Giving a second chance to used items.

16 Weeks
Product, UX/UI, UX Research
Two phone screen mockups of the conceptual app "Stooped."

According to the Environmental Protection Agency (EPA), it is reported that each year, Americans throw away an estimated 12 million tons of furniture and furnishings.

This issue is largely due to the rise in "fast furniture"—mass-produced home goods that follow the latest trends; they're cheap but low quality, not made to last long. 80% of the waste end up in landfills, unable to be recycled or repurposed. In more urban areas, where people are constantly moving in and out, more of these home goods are being bought and tossed away just as quickly.

"How Might We" help people manage their home goods waste in a more sustainable manner?


I wanted to create an app that allows people to give used, thrown-away goods a second chance at life.

As the saying goes, one man's trash is another man's treasure. By providing the opportunity to find thrown-away goods (that are still in usable condition), people can give used items a second chance at life in a new home, rather than having them pile up in the landfills.


Understanding the target audience

Method: Secondary research, survey, personas

"Stooping" is a rising trend amongst Americans, particularly in big cities. It's the sourcing of free items left out on the street as trash, or sourcing of items that have been left out in the hopes that they will be stopped by a passerby. Stooping can help save a portion of that waste from the landfills.

As one person stated, "Whether you're getting rid of unwanted furniture or looking for new ones on a budget, stooping can help extend the life cycle of items great and small - and indirectly connect you with past and future owners, too."

I conducted a small survey of people living in New York City.


People are willing to use previously owned home furniture/furnishings over purchasing new ones.

Whether it's to refurnish and resell or to find a treasure for home, shopping for secondhand items from NYC's curbs has become a more thriving culture as of late.


To get a better image of who I am designing for, I created 2 personas.

Competitive Analysis

I explored platforms that allowed people to discover, buy, and sell general items (even foods).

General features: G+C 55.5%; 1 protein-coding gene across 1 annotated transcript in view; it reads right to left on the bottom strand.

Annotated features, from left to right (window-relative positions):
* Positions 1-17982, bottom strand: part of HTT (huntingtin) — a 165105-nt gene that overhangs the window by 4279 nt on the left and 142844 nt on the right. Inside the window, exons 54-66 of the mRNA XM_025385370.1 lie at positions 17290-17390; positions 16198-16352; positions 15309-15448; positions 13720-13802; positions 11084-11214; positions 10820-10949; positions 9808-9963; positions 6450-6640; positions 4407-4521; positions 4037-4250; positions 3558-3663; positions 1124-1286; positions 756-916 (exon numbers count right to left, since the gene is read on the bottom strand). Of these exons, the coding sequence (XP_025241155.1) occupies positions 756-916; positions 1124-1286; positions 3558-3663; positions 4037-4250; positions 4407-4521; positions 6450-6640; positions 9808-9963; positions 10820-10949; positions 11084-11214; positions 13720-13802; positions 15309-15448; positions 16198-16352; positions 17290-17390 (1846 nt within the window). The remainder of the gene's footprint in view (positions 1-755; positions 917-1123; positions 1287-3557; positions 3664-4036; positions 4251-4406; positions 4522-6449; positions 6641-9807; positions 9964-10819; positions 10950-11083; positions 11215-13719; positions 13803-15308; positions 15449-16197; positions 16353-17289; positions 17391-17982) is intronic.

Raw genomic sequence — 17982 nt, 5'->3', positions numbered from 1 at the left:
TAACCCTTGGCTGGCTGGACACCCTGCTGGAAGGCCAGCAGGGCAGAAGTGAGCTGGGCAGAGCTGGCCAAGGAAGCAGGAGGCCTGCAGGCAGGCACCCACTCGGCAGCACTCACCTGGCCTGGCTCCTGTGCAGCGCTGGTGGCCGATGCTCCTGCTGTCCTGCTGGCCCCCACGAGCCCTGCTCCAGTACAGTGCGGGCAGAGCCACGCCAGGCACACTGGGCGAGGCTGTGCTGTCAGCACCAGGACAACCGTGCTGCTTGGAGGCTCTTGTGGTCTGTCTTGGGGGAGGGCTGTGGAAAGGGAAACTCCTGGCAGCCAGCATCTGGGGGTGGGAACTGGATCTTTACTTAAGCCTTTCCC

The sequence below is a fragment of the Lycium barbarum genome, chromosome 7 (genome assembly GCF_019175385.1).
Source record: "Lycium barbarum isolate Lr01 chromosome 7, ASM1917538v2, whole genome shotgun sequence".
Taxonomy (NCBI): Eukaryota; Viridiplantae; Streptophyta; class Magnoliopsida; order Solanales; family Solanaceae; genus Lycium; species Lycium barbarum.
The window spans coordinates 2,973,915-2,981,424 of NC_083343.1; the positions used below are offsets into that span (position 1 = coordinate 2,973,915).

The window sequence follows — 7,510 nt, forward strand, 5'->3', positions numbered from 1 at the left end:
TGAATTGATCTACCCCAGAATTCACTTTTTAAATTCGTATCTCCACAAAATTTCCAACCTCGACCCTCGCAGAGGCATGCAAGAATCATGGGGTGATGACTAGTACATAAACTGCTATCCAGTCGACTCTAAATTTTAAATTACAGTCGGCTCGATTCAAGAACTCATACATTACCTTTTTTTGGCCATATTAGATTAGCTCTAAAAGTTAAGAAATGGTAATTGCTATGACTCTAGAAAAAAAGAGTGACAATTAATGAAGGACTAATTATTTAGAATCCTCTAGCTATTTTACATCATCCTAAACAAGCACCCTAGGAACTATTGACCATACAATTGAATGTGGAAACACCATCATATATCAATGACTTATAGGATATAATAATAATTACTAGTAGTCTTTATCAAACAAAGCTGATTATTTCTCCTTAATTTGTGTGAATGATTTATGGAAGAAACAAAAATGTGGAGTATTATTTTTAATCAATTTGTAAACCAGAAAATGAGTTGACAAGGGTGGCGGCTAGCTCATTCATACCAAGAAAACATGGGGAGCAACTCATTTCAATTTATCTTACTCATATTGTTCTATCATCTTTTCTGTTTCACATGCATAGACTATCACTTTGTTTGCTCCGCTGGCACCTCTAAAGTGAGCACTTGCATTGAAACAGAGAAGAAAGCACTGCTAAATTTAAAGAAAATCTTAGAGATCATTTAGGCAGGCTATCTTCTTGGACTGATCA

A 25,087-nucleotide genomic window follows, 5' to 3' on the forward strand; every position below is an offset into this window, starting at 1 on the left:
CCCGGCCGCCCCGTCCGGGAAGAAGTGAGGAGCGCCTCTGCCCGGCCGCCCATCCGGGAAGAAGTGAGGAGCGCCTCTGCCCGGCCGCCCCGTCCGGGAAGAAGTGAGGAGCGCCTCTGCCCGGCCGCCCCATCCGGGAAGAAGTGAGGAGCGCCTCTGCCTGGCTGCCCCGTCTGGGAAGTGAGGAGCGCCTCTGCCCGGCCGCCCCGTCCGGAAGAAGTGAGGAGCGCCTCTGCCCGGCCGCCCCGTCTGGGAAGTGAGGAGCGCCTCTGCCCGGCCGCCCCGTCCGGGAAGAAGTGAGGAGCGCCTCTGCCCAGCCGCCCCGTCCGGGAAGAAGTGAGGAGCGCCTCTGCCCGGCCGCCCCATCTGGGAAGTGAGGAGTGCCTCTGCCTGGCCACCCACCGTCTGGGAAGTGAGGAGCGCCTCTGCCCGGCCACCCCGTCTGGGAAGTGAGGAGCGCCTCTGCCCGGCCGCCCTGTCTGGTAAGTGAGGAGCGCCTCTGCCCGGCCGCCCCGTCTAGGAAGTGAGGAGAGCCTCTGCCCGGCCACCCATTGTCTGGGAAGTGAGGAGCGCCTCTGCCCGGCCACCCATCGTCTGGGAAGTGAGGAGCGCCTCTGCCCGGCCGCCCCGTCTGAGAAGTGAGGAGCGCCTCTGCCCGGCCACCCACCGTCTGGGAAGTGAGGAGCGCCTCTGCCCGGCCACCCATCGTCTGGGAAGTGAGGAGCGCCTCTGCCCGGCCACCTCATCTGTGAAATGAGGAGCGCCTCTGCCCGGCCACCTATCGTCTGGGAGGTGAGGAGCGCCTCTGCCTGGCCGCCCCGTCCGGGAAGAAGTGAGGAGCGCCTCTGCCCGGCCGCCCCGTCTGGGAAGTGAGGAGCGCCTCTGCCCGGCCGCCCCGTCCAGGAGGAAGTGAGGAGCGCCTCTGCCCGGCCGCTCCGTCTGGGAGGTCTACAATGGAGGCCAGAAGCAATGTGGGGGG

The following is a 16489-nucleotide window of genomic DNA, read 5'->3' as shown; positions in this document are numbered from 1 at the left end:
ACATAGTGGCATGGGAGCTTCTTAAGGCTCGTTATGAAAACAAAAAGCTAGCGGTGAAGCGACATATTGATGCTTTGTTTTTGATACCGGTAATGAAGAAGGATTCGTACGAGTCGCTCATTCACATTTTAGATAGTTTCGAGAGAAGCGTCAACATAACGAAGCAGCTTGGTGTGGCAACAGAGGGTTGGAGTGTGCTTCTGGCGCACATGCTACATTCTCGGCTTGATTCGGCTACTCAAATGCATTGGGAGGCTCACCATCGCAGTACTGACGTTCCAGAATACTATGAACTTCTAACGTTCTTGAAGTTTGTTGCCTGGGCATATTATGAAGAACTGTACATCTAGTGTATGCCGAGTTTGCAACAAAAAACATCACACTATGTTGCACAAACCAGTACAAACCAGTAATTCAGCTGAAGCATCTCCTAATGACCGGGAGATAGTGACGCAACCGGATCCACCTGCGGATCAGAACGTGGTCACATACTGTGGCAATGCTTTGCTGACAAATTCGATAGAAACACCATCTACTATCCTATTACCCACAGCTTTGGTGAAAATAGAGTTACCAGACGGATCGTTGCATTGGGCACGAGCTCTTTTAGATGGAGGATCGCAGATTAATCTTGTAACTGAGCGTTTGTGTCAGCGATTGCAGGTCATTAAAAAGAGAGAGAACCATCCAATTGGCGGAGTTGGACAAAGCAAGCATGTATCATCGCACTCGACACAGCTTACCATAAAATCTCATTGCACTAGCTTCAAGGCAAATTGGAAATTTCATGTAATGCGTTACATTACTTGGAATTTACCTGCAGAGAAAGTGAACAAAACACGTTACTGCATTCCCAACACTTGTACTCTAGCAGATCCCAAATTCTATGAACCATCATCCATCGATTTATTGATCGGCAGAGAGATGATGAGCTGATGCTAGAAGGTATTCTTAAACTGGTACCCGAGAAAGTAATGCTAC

While these options offered great services, users also faced many limitations when using them, either in features or simply due to its platform type.


Prioritizing features

The Instagram account @stoopingnyc is the closest solution to helping reduce furniture/furnishing waste and making an effort to promote a more sustainable way of living. However, due to the platform being on Instagram, it has its limitations. For the app, I had to prioritize which features I wanted to emphasize:

1. User Engagement

Gamifying the app would encourage users to explore these items, clicking "heart" to favorite an item and the "x" to dismiss it as if it were a dating app for finding secondhand items.

2. Interactive Map

A map accounts for easier visualization of the selection of items near the user; they could also move the map to explore a bit farther from where they are.

3. Listing and Reserve Pricing

Users can directly upload items they find on the street right then and there, without having to go through a third person. In order to incentivize listing items, users are given the option to set a reserve price (safekeeping the item if they can) so that the person who reserves it can come pick it up later at an agreed upon time and location.



I conducted user testing with 3 participants, where I received valuable feedback on what they liked and what they found confusing.

Onboarding That Informs

On the discover page, I had incorrectly assumed that people would intuitively understand which buttons meant what. After user testing, I decided to create a short onboarding screen that directs the user to the function of each button.

Navigation Bar

Based on feedback, I realized there was no clear direction to find messages exchanged between the user and listers and vice versa. I reconfigured the nav bar to include an "inbox" page as its own separate thing and combined the maps and discover page into one.

Profile Activity

I decided to get rid of "collections" and instead added "reserved items" and "my listings" as features. The user can now keep track of the items they reserved and who to contact in order to coordinate a pick-up time. They can also stay up to date on whether or not their listings has been taken or are still available.


Final Prototype

How could I further measure success?

  • User engagement: tracking the number of active users, frequency of app usage, and average session duration. Higher user engagement will indicate that the app is providing value for users.
  • Number of listings: monitoring the volume of secondhand home good listings posted on the app. An increasing number of listings indicates growing popularity and adoption among users.

What I learned:

  • Having a new set of eyes look over my work during user testing has proven to be very helpful and informational. Oftentimes, the participants are able to point out what I might've overlooked.

Moving forward: 

  • I would like to explore potential partnerships/collaborations with businesses that promote sustainability. This can go from either allowing eco-friendly brands to sponsor featured listings to having local businesses offer exclusive discounts or promotions to app users, creating a mutually beneficial relationship.